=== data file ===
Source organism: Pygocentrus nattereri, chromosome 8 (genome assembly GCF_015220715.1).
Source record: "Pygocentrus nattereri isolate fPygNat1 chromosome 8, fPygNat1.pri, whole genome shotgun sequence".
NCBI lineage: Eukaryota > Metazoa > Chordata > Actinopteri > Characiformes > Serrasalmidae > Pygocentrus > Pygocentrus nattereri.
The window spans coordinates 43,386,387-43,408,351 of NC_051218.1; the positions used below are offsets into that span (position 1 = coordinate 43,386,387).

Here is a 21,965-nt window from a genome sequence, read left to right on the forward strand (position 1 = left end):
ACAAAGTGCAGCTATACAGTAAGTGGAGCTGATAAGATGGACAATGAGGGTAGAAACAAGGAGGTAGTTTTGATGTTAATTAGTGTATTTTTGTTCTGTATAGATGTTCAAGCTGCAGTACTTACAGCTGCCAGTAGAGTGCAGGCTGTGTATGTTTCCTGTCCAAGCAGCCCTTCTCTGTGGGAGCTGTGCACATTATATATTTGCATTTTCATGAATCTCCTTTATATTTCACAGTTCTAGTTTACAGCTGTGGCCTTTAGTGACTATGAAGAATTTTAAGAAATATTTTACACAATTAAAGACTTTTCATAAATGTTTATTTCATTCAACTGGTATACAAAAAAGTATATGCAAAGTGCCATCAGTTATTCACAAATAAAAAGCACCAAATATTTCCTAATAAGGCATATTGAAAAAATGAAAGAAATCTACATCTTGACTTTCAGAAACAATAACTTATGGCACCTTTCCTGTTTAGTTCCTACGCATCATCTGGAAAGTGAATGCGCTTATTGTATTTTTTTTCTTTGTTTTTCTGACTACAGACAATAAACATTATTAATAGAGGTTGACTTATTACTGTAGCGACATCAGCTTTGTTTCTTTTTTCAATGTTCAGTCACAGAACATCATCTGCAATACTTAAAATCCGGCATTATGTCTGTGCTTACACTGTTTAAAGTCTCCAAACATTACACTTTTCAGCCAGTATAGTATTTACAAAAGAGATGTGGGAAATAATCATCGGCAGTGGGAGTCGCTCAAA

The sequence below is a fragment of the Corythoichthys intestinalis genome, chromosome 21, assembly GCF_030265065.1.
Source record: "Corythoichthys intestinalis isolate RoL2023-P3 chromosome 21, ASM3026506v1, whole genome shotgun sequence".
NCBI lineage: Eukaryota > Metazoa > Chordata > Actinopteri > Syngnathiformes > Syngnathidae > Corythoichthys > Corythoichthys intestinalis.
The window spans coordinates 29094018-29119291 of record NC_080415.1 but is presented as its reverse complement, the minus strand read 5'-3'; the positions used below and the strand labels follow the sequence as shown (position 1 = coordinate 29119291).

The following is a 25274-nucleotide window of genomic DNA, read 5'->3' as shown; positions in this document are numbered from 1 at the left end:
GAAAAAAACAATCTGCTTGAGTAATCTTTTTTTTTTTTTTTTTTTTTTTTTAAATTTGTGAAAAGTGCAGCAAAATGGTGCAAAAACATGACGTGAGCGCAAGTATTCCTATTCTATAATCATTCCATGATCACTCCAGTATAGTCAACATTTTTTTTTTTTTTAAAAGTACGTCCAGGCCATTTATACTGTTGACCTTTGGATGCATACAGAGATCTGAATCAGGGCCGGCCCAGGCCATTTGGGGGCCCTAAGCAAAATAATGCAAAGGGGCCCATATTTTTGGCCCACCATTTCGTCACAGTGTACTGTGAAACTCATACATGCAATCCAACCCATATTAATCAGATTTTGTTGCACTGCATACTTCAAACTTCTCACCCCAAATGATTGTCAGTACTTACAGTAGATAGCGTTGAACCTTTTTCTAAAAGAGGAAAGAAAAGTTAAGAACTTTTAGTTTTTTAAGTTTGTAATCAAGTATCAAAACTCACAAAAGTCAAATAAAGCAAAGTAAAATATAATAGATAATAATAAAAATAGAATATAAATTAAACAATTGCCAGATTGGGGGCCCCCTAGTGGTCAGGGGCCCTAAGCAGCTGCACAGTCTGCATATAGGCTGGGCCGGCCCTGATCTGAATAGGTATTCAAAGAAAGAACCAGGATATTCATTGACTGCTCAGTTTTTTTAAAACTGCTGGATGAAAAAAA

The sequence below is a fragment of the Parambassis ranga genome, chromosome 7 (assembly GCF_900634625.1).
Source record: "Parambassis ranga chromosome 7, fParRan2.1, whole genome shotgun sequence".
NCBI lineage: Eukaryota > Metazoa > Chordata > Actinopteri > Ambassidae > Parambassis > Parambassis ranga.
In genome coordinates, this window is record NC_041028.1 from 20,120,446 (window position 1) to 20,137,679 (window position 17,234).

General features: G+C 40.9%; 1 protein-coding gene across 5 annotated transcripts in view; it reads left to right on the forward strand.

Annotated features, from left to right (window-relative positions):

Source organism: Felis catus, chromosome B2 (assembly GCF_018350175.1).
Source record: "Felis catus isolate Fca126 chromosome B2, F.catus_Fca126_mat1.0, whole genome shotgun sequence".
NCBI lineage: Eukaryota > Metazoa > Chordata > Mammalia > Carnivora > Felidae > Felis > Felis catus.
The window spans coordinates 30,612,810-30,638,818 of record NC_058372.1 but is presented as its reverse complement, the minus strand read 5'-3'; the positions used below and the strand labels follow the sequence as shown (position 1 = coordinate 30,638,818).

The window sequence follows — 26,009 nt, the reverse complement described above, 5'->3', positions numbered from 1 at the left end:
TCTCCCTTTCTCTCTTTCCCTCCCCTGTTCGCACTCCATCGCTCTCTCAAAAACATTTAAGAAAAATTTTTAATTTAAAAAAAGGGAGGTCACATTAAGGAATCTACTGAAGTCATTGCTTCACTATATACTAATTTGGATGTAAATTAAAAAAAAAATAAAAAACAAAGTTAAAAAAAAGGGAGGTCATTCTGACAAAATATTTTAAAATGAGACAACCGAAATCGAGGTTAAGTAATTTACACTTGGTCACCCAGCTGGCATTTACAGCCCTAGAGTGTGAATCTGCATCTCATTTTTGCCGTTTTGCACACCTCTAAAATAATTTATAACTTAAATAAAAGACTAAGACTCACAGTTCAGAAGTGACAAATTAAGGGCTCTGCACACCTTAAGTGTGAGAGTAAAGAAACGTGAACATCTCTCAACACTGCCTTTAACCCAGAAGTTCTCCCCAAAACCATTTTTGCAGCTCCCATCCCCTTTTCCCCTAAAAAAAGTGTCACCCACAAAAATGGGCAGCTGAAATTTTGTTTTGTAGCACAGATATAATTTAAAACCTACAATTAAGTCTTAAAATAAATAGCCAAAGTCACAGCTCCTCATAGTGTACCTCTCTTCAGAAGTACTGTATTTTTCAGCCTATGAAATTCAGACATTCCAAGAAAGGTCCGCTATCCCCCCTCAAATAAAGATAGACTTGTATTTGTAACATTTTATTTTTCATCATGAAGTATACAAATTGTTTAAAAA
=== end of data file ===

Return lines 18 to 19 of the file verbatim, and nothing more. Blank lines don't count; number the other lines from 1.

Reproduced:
Annotated features, from left to right (window-relative positions):

Source organism: Felis catus, chromosome B2 (assembly GCF_018350175.1).